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My Reaction to the Da Vinci Code

There are some things you just can’t get away from no matter how hard you try. The Da Vinci Code, book, movie, or simply passing comment, is one of these. I have a friend who is much more interested in these things than I am, and I’ve even promoted his willingness to talk about it, and his published materials (the Consider Christianity Series, by Elgin Hushbeck, Jr.). Today I got an e-mail from Christianity Today, wondering if I was making the most of it. (No, I’m not personal friends with someone over at CT–it’s an e-mail notification I’ve subscribed to.) Now Christian groups in Asia are protesting the movie, and in at least one country, Thailand, have gotten it cut.

So here comes my short response to the DaVinci Code, book, movie, or casual comment. You may wonder how I’m responding this morning, when the movie is released today. Again, I have no special friends. I haven’t gotten a preview of the movie. In fact, let me confess–no, let me proclaim–I haven’t even read the book!

I’m not in any sense trying to say anything bad about those who have read the book or seen the movie, or want to do so. My bottom line on this book is that it is entertainment, it’s fiction (wow! whoda thunk it?), it’s supposed to be fun. If you think it’s going to be fun, go see it. If not, stay home, like me. If you think you can share your faith through discussion of the movie, go ahead and do so. That’s not my style, but I think it’s good that people do so.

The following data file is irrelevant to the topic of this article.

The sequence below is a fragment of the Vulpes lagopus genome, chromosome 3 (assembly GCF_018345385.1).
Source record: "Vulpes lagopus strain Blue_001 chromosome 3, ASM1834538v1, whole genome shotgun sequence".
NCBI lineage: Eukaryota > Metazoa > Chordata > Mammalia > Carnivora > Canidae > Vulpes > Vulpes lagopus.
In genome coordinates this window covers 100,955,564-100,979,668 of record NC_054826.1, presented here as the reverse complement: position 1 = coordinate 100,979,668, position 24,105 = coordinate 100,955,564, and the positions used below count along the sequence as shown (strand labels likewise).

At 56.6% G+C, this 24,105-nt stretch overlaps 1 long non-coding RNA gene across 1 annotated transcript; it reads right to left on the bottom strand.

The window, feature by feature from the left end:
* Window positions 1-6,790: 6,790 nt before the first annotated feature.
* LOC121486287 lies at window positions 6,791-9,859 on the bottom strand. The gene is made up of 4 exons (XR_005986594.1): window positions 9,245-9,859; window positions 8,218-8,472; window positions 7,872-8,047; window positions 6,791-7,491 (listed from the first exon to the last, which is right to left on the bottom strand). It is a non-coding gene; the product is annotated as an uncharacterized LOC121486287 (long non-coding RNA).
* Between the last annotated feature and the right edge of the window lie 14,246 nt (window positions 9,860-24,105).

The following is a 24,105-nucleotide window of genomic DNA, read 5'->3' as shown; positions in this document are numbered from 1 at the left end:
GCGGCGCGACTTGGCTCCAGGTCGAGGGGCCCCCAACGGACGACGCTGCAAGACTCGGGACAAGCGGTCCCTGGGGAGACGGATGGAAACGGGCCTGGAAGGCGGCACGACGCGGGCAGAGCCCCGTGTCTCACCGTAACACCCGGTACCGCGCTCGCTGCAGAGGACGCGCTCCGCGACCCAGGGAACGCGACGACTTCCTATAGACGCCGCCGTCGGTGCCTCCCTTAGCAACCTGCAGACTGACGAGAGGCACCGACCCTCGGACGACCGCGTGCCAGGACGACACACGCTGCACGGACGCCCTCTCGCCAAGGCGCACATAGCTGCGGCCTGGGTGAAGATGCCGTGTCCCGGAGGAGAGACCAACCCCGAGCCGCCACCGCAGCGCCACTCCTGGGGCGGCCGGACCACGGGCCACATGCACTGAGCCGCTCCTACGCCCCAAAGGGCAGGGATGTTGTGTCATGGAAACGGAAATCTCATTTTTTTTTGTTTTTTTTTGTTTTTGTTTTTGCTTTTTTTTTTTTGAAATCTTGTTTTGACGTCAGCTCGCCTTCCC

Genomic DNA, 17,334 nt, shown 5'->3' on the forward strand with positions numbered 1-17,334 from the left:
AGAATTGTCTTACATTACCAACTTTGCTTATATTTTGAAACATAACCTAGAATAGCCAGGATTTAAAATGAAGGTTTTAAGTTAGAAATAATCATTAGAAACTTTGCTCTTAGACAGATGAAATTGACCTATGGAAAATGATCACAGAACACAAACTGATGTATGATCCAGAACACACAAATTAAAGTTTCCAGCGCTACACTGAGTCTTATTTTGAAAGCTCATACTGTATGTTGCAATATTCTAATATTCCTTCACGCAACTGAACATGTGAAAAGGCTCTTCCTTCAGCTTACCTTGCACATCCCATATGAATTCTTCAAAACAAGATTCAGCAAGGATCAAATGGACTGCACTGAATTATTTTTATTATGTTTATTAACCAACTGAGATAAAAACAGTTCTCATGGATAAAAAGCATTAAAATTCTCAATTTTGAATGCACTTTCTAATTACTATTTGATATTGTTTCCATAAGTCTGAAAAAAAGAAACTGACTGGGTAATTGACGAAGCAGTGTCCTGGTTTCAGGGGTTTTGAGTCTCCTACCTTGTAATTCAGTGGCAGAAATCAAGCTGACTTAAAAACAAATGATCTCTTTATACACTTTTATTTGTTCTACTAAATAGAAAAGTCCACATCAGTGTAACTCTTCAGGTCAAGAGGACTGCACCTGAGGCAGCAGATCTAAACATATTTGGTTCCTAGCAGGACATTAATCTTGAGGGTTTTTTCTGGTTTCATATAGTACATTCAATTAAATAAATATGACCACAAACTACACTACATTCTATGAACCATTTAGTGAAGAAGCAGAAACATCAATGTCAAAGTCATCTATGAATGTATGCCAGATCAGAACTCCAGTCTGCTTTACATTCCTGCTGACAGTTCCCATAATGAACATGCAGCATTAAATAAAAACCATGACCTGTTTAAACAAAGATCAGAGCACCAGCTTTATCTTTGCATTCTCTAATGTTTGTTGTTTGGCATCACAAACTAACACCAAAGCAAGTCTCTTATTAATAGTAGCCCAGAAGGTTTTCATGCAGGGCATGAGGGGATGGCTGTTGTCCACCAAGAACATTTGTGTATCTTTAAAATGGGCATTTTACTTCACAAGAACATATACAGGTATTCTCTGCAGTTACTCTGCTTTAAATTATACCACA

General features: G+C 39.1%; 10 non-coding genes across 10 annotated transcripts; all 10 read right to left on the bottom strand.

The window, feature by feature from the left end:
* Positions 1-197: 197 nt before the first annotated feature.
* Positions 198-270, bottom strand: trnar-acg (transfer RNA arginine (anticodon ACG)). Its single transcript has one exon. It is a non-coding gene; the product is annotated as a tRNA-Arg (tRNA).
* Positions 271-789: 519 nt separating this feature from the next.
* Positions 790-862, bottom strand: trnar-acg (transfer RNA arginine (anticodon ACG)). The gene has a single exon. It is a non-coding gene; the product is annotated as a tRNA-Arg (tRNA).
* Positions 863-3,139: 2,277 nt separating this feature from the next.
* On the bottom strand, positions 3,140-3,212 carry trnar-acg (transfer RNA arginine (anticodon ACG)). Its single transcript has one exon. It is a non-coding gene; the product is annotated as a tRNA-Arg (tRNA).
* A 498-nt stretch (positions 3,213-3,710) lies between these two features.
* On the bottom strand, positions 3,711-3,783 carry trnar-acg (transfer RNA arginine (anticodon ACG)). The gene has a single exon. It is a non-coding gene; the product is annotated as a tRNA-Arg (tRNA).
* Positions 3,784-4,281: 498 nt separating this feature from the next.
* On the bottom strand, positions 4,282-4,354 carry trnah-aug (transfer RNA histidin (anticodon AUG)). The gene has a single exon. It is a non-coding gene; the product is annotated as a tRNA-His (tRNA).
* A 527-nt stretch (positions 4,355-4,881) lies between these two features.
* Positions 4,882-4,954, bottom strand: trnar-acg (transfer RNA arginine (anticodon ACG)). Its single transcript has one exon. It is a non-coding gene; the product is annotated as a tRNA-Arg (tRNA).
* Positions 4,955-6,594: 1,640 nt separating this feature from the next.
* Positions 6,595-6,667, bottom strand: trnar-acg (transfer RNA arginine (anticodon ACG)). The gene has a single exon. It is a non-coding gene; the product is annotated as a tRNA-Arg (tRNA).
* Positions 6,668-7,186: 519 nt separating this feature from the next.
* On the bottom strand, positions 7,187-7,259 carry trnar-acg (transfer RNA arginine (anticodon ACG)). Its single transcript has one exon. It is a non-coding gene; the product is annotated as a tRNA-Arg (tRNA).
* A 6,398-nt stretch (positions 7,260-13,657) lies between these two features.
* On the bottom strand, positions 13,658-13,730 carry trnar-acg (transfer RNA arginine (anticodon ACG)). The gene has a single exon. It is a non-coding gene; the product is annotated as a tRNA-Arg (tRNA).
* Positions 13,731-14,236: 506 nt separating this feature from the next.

So if I think it’s fine to read the book, watch the move, to discuss it both literarily and historically (to the extent one can), what’s my problem. Let’s see. Oh yes . . . it bores me. That’s all. I’m just not interested. I’ve read dozens of books on the historical Jesus, ranging from volumes by authors who claim Jesus never existed, to fundamentalist defenses of the finest details of the story. I’m interested in that type of thing, but over time I’ve gotten to the point where I need something that challenges me intellectually. Books as wide ranging as John Dominic Crossan’s The Historical Jesus: The Life of a Mediterranean Jewish Peasant and Darrell Bocks Jesus According to Scripture have great interest for me, as they both challenge my way of thinking and my understanding. But it just happens that right now I don’t want yet another theory about Jesus presented as fiction.

I don’t know how good of fiction it will be, but the indications I’m hearing aren’t all that good. I’m absolutely not saying, “This is a bad movie, which is why I haven’t seen it.” I’m just telling you it’s OK not to find the whole thing all that interesting and to just continue to live your life. If The Da Vinci Code is your kind of movie, enjoy it guilt free. Use it in witness. Discuss it historically or literarily to your heart’s content. If, like me, you don’t plan to bother, don’t feel guilty. There really are people who just aren’t that excited about it.

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  1. I just got the book.

    I was mostly ignoring the phenomenon, because it didn’t sound like it was actually anything new, just a bunch of the same old conspiracy theories rehashed. If you want conspiracy theories, read the Illuminati Trilogy. And the number of books about the lost feminine archetype is huge.

    But I heard it was a decent yarn. I got it for summer popcorn reading.

    It’s hard for me to believe that anyone is taking this seriously. It’s fiction, ya know? Then again, a lot of people seem to take the Left Behind series of novels seriously too.

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